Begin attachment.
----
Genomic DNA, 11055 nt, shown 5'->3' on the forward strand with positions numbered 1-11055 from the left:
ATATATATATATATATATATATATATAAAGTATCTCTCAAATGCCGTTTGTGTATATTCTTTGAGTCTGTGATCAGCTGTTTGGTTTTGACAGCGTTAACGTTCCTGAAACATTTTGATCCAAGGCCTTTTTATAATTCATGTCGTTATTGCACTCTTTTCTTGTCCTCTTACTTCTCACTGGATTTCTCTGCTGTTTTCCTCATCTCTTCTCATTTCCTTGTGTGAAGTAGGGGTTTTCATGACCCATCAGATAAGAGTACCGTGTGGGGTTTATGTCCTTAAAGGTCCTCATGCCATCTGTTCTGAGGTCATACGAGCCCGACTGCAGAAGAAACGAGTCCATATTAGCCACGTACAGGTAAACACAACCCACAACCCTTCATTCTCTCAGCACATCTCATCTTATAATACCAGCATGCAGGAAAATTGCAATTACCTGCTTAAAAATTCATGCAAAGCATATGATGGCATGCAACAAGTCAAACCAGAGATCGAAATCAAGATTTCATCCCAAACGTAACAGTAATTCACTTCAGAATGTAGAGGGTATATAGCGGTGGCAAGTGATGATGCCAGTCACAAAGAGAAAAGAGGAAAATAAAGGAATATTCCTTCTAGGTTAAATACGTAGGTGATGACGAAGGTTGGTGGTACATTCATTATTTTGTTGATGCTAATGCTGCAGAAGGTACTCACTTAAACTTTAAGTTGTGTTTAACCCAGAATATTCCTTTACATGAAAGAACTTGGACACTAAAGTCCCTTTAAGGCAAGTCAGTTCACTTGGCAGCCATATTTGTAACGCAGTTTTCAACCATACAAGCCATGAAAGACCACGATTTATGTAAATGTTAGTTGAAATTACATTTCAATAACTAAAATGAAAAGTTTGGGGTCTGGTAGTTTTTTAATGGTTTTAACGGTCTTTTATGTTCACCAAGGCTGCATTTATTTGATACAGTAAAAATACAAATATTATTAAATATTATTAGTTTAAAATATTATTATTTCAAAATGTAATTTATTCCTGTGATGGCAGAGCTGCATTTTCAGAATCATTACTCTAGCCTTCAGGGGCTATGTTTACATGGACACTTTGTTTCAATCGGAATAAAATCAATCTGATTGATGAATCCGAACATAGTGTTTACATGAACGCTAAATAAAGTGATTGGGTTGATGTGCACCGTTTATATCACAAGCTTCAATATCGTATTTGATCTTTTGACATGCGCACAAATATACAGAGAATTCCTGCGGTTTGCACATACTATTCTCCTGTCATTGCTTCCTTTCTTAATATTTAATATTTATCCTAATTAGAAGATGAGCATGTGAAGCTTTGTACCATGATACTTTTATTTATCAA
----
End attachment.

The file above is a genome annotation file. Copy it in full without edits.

Genomic DNA, 11055 nt, shown 5'->3' on the forward strand with positions numbered 1-11055 from the left:
ATATATATATATATATATATATATATAAAGTATCTCTCAAATGCCGTTTGTGTATATTCTTTGAGTCTGTGATCAGCTGTTTGGTTTTGACAGCGTTAACGTTCCTGAAACATTTTGATCCAAGGCCTTTTTATAATTCATGTCGTTATTGCACTCTTTTCTTGTCCTCTTACTTCTCACTGGATTTCTCTGCTGTTTTCCTCATCTCTTCTCATTTCCTTGTGTGAAGTAGGGGTTTTCATGACCCATCAGATAAGAGTACCGTGTGGGGTTTATGTCCTTAAAGGTCCTCATGCCATCTGTTCTGAGGTCATACGAGCCCGACTGCAGAAGAAACGAGTCCATATTAGCCACGTACAGGTAAACACAACCCACAACCCTTCATTCTCTCAGCACATCTCATCTTATAATACCAGCATGCAGGAAAATTGCAATTACCTGCTTAAAAATTCATGCAAAGCATATGATGGCATGCAACAAGTCAAACCAGAGATCGAAATCAAGATTTCATCCCAAACGTAACAGTAATTCACTTCAGAATGTAGAGGGTATATAGCGGTGGCAAGTGATGATGCCAGTCACAAAGAGAAAAGAGGAAAATAAAGGAATATTCCTTCTAGGTTAAATACGTAGGTGATGACGAAGGTTGGTGGTACATTCATTATTTTGTTGATGCTAATGCTGCAGAAGGTACTCACTTAAACTTTAAGTTGTGTTTAACCCAGAATATTCCTTTACATGAAAGAACTTGGACACTAAAGTCCCTTTAAGGCAAGTCAGTTCACTTGGCAGCCATATTTGTAACGCAGTTTTCAACCATACAAGCCATGAAAGACCACGATTTATGTAAATGTTAGTTGAAATTACATTTCAATAACTAAAATGAAAAGTTTGGGGTCTGGTAGTTTTTTAATGGTTTTAACGGTCTTTTATGTTCACCAAGGCTGCATTTATTTGATACAGTAAAAATACAAATATTATTAAATATTATTAGTTTAAAATATTATTATTTCAAAATGTAATTTATTCCTGTGATGGCAGAGCTGCATTTTCAGAATCATTACTCTAGCCTTCAGGGGCTATGTTTACATGGACACTTTGTTTCAATCGGAATAAAATCAATCTGATTGATGAATCCGAACATAGTGTTTACATGAACGCTAAATAAAGTGATTGGGTTGATGTGCACCGTTTATATCACAAGCTTCAATATCGTATTTGATCTTTTGACATGCGCACAAATATACAGAGAATTCCTGCGGTTTGCACATACTATTCTCCTGTCATTGCTTCCTTTCTTAATATTTAATATTTATCCTAATTAGAAGATGAGCATGTGAAGCTTTGTACCATGATACTTTTATTTATCAA